"I do still support a no-fly zone because I think we need to put in safe havens for those poor Syrians who are fleeing both Assad and ISIS and so they have some place they can be safe," she said.

In an hour-long interview with Axelrod, Rhodes reiterated the administration's opposition to Clinton's stance.

"How would it be safe if there is no ground force? If you have a no fly zone, yes, there's not a risk of air attack, but there are many different forces fighting on the ground in Syria, including extremist forces that would still be able to carry out attacks on the ground," he said. "And the fact is we have the ability to target them and to bomb them already. A no fly zone might create some additional ability to manage some of the refugee flows and brush back some of the Syrian regime's air attacks on civilians, but frankly that violence could just manifest itself in different ways on the ground or migrate to different areas."

Rhodes, who worked with Clinton in the Obama administration, did offer praise for her work at the State Department.

"She is someone who has been open to military solutions in general, and in debates that we had in the Situation Room she supported taking military action on a lot of the questions that emerged," he said. "However, she is also a real internationalist. She is someone who values alliances. And so I don't think she would subscribe to kind of the rash, neoconservative interventionism where we are doing things by ourselves. I think she would be more someone who's trying to build coalitions."

Despite taking the reins at State following her bitter defeat to Obama in the 2008 election, Rhodes described Clinton as "warm" and "gracious" during her time in the administration, noting that she "became close" with Obama.

"She totally threw herself into the job from the second she accepted it, so that made it much easier to leave that past behind," he said.

To hear the whole interview with Rhodes, which also touched on Saudi Arabia's role in the September 11 attacks, the proposed lifting of the U.S. embargo on Cuba and the White House reaction to recent criticism from former Defense Secretary Bob Gates, and more, click on http://podcast.cnn.com.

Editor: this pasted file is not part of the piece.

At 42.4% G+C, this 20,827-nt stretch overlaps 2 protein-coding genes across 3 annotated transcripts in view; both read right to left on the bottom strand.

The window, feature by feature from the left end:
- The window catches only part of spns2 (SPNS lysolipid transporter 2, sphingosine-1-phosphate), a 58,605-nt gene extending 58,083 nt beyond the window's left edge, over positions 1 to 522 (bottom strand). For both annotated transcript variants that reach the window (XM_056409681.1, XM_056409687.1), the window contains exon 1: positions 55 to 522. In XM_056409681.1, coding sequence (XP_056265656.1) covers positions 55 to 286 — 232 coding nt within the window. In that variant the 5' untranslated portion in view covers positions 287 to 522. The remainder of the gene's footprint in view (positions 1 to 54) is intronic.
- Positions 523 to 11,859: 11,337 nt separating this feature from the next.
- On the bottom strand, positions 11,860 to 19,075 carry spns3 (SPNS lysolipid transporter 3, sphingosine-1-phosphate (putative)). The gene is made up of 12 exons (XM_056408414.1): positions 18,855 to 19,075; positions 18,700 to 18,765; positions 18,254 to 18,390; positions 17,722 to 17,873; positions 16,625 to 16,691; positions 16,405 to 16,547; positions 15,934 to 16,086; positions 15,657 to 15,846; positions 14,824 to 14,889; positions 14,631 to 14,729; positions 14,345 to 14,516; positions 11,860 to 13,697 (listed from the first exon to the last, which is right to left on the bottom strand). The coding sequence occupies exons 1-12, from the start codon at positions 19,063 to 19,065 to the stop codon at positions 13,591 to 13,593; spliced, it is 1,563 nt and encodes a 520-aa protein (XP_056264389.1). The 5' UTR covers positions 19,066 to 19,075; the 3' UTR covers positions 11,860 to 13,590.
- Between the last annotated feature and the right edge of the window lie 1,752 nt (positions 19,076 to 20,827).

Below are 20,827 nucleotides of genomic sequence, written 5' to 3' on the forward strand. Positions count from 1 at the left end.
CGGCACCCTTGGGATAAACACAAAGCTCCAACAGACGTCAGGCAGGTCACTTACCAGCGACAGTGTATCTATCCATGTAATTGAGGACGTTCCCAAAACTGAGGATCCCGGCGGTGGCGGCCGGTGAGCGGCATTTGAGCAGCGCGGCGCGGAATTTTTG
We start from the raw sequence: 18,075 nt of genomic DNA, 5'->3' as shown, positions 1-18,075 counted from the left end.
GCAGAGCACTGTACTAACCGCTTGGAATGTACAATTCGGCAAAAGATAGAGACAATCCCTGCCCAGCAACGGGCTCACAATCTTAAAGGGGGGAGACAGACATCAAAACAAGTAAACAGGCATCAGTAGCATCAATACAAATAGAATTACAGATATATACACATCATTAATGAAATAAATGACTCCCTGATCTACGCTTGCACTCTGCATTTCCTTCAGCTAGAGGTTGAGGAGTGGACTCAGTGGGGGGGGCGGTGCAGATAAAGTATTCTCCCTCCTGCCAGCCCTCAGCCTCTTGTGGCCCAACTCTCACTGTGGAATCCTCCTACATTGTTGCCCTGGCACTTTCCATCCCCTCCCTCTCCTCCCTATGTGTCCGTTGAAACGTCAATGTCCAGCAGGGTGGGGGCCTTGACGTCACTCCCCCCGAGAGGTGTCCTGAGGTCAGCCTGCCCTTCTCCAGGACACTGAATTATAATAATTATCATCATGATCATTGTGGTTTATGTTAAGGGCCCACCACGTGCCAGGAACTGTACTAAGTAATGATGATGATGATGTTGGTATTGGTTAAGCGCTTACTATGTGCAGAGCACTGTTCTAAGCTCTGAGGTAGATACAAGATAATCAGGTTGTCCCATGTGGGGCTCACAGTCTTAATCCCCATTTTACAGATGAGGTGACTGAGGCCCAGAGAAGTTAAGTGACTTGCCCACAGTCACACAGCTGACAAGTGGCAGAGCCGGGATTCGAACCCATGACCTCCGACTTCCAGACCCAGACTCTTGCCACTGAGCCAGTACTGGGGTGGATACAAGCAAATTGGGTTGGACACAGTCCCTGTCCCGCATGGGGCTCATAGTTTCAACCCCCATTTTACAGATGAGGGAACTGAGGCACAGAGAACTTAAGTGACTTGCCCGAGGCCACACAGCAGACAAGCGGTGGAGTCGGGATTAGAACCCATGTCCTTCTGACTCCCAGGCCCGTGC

To get "The Axe Files" podcast every week, subscribe at http://itunes.com/theaxefiles.

Bernie Sanders draws record crowd in Prospect Park

Mon, 04/18/2016 - 7:27am

Bernie Sanders drew a hometown hero's crowd Sunday in Brooklyn's Prospect Park during a rally his campaign billed as its biggest ever.

More than 28,000 people turned out on the sunny spring day to see the Vermont senator who grew up in Flatbush, Brooklyn, according to Doug Lehman, who produced the event with 42 Inc.

The senator stuck to his usual stump speech, heavily hitting the big banks of nearby Wall Street and drawing contrasts between himself, Democratic rival Hillary Clinton and Republican front-runner Donald Trump, two others who claim New York as home turf.

"We do not represent the interests of Wall Street or the billionaires' class or corporate America. We don't want their money. We're going to do it a different way," he told the crowd in the waning afternoon sunshine.

He was introduced by several high-profile surrogates, including Rep. Tulsi Gabbard, D-Hawaii, and actor Danny DeVito.

"There were 28,300 people who came out to Brooklyn yesterday, not for a rock concert, but because they care about the future of this country and they care about taking action to make things better, to be able to put some of these strong changes forward," Gabbard told CNN's Chris Cuomo Monday on "New Day."

Sanders, who thrives in big-rally settings, has recently held a series of mega-events in the New York area, with another rally drawing tens of thousands to Washington Square Park in Manhattan last week.

Johnny Depp, Amber Heard sorry over dogs

Mon, 04/18/2016 - 7:26am

Actor Johnny Depp and his wife Amber Heard have issued a somber apology for failing to declare their two Yorkshire terriers properly when entering Australia last year.

Heard was spared a conviction over the dog-smuggling saga by an Australian court Monday afternoon. She pleaded guilty to knowingly producing a false or misleading document, while two other charges of illegally importing her dogs were dismissed.

In the video apology released by the Australian government, a stony-faced Heard sits alongside Depp to state she is "truly sorry that Pistol and Boo were not declared. Protecting Australia is important."

"Australia is a wonderful island with a treasure trove of unique plants, animals and people," the actress said.

"Australia is free of many pests and diseases that are commonplace around the world. That is why Australia has to have such strong biosecurity laws."

Depp added: "Australians are just as unique, both warm and direct. When you disrespect Australian law, they will tell your firmly. "

"Declare everything when you enter Australia."

Light sentence

The court magistrate gave Heard a one-month good behavior bond sentence, CNN-affiliate 7 News Australia said. If Heard breaks the bond, she will have to pay a fine of 1,000 Australian dollars ($767) but the incident will not go on record.

According to 7 News, the magistrate took into consideration her need to travel for work, and said while the offense was not trivial, she doesn't believe Heard thought she was above the law.